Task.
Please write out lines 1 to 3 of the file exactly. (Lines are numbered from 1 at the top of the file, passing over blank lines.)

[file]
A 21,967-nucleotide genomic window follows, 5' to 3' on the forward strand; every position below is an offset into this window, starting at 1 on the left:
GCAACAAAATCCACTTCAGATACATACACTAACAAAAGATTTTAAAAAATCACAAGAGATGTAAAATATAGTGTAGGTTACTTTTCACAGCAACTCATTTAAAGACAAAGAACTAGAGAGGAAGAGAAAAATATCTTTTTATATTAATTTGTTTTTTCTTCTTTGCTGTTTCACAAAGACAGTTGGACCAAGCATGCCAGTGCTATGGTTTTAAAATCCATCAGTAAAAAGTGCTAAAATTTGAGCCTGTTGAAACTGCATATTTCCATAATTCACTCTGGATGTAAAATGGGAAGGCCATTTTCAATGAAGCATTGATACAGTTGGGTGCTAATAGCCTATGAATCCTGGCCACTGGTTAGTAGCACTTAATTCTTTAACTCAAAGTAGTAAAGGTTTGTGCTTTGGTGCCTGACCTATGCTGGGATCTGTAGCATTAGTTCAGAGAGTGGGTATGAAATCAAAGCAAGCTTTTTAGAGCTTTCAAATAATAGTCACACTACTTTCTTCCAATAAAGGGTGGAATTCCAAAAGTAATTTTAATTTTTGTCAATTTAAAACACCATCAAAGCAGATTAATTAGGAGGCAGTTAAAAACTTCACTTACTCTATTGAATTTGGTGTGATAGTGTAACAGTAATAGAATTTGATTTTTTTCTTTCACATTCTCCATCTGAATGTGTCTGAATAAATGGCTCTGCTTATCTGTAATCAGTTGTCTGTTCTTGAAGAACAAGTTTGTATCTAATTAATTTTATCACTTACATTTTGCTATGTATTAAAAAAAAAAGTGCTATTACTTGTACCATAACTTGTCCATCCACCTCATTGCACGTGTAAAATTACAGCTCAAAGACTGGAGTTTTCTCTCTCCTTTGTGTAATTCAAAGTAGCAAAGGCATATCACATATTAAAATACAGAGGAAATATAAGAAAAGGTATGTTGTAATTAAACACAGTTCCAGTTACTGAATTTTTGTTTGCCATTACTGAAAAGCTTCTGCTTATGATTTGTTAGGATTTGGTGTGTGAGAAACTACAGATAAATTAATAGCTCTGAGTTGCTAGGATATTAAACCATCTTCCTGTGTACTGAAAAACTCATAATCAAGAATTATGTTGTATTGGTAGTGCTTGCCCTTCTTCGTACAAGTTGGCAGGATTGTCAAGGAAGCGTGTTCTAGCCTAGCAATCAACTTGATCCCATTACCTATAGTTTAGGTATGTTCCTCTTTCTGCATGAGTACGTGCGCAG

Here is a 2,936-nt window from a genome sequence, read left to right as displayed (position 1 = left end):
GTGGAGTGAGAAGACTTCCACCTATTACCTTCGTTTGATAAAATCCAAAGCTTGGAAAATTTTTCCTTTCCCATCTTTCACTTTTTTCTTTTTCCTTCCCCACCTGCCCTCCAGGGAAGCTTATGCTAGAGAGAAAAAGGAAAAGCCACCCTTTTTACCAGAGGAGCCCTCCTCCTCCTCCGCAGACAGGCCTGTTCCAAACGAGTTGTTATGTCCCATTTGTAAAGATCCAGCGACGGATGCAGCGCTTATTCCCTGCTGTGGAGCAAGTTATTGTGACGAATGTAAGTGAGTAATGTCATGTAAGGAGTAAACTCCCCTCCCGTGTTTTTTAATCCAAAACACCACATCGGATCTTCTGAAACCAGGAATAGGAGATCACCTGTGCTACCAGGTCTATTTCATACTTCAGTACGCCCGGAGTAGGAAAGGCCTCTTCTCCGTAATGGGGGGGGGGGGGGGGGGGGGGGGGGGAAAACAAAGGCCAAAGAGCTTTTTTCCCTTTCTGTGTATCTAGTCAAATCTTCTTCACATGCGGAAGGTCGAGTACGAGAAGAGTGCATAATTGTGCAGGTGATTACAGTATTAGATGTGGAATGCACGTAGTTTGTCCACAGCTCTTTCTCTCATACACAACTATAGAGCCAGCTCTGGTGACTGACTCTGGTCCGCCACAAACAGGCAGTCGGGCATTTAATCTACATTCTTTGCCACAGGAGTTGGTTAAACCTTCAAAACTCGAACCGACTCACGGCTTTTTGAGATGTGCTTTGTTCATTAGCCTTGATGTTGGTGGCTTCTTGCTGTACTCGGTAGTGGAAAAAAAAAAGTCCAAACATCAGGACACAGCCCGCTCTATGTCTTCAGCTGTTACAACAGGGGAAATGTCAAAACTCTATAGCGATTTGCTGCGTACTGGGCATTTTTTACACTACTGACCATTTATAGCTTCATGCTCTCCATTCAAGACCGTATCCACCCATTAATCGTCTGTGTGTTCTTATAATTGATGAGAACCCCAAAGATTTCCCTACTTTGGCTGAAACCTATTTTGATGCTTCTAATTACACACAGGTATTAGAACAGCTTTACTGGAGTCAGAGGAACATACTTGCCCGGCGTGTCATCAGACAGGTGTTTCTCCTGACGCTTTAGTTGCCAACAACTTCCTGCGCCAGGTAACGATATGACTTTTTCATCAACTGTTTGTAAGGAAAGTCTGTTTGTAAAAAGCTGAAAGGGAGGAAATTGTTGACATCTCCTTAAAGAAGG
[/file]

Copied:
A 21,967-nucleotide genomic window follows, 5' to 3' on the forward strand; every position below is an offset into this window, starting at 1 on the left:
GCAACAAAATCCACTTCAGATACATACACTAACAAAAGATTTTAAAAAATCACAAGAGATGTAAAATATAGTGTAGGTTACTTTTCACAGCAACTCATTTAAAGACAAAGAACTAGAGAGGAAGAGAAAAATATCTTTTTATATTAATTTGTTTTTTCTTCTTTGCTGTTTCACAAAGACAGTTGGACCAAGCATGCCAGTGCTATGGTTTTAAAATCCATCAGTAAAAAGTGCTAAAATTTGAGCCTGTTGAAACTGCATATTTCCATAATTCACTCTGGATGTAAAATGGGAAGGCCATTTTCAATGAAGCATTGATACAGTTGGGTGCTAATAGCCTATGAATCCTGGCCACTGGTTAGTAGCACTTAATTCTTTAACTCAAAGTAGTAAAGGTTTGTGCTTTGGTGCCTGACCTATGCTGGGATCTGTAGCATTAGTTCAGAGAGTGGGTATGAAATCAAAGCAAGCTTTTTAGAGCTTTCAAATAATAGTCACACTACTTTCTTCCAATAAAGGGTGGAATTCCAAAAGTAATTTTAATTTTTGTCAATTTAAAACACCATCAAAGCAGATTAATTAGGAGGCAGTTAAAAACTTCACTTACTCTATTGAATTTGGTGTGATAGTGTAACAGTAATAGAATTTGATTTTTTTCTTTCACATTCTCCATCTGAATGTGTCTGAATAAATGGCTCTGCTTATCTGTAATCAGTTGTCTGTTCTTGAAGAACAAGTTTGTATCTAATTAATTTTATCACTTACATTTTGCTATGTATTAAAAAAAAAAGTGCTATTACTTGTACCATAACTTGTCCATCCACCTCATTGCACGTGTAAAATTACAGCTCAAAGACTGGAGTTTTCTCTCTCCTTTGTGTAATTCAAAGTAGCAAAGGCATATCACATATTAAAATACAGAGGAAATATAAGAAAAGGTATGTTGTAATTAAACACAGTTCCAGTTACTGAATTTTTGTTTGCCATTACTGAAAAGCTTCTGCTTATGATTTGTTAGGATTTGGTGTGTGAGAAACTACAGATAAATTAATAGCTCTGAGTTGCTAGGATATTAAACCATCTTCCTGTGTACTGAAAAACTCATAATCAAGAATTATGTTGTATTGGTAGTGCTTGCCCTTCTTCGTACAAGTTGGCAGGATTGTCAAGGAAGCGTGTTCTAGCCTAGCAATCAACTTGATCCCATTACCTATAGTTTAGGTATGTTCCTCTTTCTGCATGAGTACGTGCGCAG

Here is a 2,936-nt window from a genome sequence, read left to right as displayed (position 1 = left end):